The basis for the accurate calibration of the manufactured gases are own reference gases in the ICOS laboratory, calibrated by the international central laboratory, which is assigned by the World Meteorological Organization (WMO). This laboratory has determined concentration values for one set of primary reference materials very accurately and thereby ensures metrological traceability to the basic physical units of the International System of Units (SI). These primary reference standards cover a concentration range that span the atmospheric abundance of the respective trace gas. The set of these reference standards is referred to as the calibration scale. All measurements made under the WMO Global Atmosphere Watch program are linked to these scales. ICOS is a contributing network to WMO-GAW.
Advances in instrument technology, new findings of small changes in these primary reference standards, or perturbations from other components may require the WMO Central Laboratory to make corrections to the assigned concentration data of these primary standards. In order to distinguish greenhouse gas data that refer to concentration data valid at different points in time, they are described by a scale version name.
The ICOS Calibration Laboratory maintains a set of nine reference gases that are periodically recalibrated by the WMO Central Laboratory. This set of nine reference standards is used only to determine very accurately the concentrations of CO2 and CH4 or N2O and CO in the laboratory calibration standards by periodically repeated comparison measurements to extend its lifetime. Such the consistency of calibration results of the ICOS laboratory can be maintained also when laboratory standard sets need to be changed that are utilized for the daily calibration of the analyzers in the laboratory and are consumed within a few years.
The measurements of reference gases are performed with two laser spectroscopic instruments, for CO2 and CH4 with a Picarro G2301 and for N2O and CO with a Los Gatos N2O/CO Analyzer EP. The basic principle of such optical analyzers is based on a concentration-dependent attenuation of a light pulse emitted by a laser. To minimize the influence of external factors (e.g. fluctuations in atmospheric pressure) on the measurement results, measurement intervals of at least three different days are generally used to determine the concentrations. The dryness of the gases is verified by measuring their residual moisture with a dew point mirror.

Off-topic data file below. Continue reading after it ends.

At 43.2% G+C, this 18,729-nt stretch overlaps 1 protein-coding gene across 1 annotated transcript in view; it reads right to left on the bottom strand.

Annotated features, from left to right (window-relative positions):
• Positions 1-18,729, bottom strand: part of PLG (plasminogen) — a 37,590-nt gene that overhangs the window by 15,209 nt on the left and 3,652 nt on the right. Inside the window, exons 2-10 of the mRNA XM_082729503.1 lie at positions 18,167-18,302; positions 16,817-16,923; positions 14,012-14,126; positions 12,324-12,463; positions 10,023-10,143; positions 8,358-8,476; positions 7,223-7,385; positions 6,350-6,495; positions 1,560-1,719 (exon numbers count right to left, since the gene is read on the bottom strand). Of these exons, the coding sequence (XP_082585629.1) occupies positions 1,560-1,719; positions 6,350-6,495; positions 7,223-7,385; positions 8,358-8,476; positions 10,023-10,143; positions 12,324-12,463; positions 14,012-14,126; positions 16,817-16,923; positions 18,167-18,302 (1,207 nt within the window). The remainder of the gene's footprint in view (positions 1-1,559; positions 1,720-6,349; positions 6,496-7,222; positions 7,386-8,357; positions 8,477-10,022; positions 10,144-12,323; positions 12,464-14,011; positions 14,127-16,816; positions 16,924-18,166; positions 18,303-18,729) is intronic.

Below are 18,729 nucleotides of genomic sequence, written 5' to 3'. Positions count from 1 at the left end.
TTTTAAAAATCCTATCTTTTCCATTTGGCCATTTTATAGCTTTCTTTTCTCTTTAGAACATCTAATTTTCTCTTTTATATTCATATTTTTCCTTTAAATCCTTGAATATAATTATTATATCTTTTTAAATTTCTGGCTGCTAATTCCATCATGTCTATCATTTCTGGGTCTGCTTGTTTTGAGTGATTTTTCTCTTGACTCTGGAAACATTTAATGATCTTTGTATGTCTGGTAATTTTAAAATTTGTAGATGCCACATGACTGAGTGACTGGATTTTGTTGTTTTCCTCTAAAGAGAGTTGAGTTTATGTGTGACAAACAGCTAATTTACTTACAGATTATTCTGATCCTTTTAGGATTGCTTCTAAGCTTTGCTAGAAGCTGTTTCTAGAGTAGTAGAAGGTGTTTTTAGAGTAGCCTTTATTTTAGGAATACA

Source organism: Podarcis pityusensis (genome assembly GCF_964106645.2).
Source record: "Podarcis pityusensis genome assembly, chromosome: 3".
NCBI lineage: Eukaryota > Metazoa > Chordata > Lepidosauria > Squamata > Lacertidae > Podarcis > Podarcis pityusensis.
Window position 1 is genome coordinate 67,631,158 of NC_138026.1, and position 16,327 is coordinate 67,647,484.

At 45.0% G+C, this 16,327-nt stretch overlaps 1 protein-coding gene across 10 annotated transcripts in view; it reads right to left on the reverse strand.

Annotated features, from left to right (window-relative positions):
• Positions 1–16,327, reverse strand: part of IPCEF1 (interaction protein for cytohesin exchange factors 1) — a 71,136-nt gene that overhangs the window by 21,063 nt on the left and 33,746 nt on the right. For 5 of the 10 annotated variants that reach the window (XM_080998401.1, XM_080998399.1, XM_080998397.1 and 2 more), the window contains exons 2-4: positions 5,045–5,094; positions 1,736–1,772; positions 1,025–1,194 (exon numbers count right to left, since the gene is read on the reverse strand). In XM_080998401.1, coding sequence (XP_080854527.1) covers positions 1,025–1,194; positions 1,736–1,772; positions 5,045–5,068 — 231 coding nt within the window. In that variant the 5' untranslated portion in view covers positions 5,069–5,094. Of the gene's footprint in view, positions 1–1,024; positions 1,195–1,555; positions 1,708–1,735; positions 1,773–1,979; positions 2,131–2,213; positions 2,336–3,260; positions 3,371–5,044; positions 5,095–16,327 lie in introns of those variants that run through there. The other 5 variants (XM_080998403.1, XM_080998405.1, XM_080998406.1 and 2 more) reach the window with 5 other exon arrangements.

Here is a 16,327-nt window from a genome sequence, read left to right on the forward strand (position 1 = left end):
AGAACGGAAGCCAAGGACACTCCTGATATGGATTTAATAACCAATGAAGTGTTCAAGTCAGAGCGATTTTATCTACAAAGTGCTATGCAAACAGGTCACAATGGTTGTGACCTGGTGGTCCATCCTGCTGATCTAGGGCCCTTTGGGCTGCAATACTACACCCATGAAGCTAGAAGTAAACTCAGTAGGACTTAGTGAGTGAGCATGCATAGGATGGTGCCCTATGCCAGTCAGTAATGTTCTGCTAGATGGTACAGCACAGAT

The analyzed raw values are automatically transferred from the measuring instruments to the laboratory's in-house database for further processing. The workflow involves an automated validity check of the individual raw values, calibration of the raw data by the daily measurement of the laboratory standards, and aggregation of all individual values marked as valid. This average number must be validated by the laboratory manager after the quality control has been completed.
To ensure the required data quality, quality control measurements of samples analyzed for this purpose only are performed with each measurement cycle. In addition, comparative measurements are performed on a regular basis:
- within the laboratory: measurement of air samples with different analytical methods
- internationally: exchange of air samples with other laboratories in round robin experiments.
The results of these quality controls as well as statistical evaluations of various parameters are included in the laboratory's annual quality control report, which estimates the overall uncertainty of the measurements.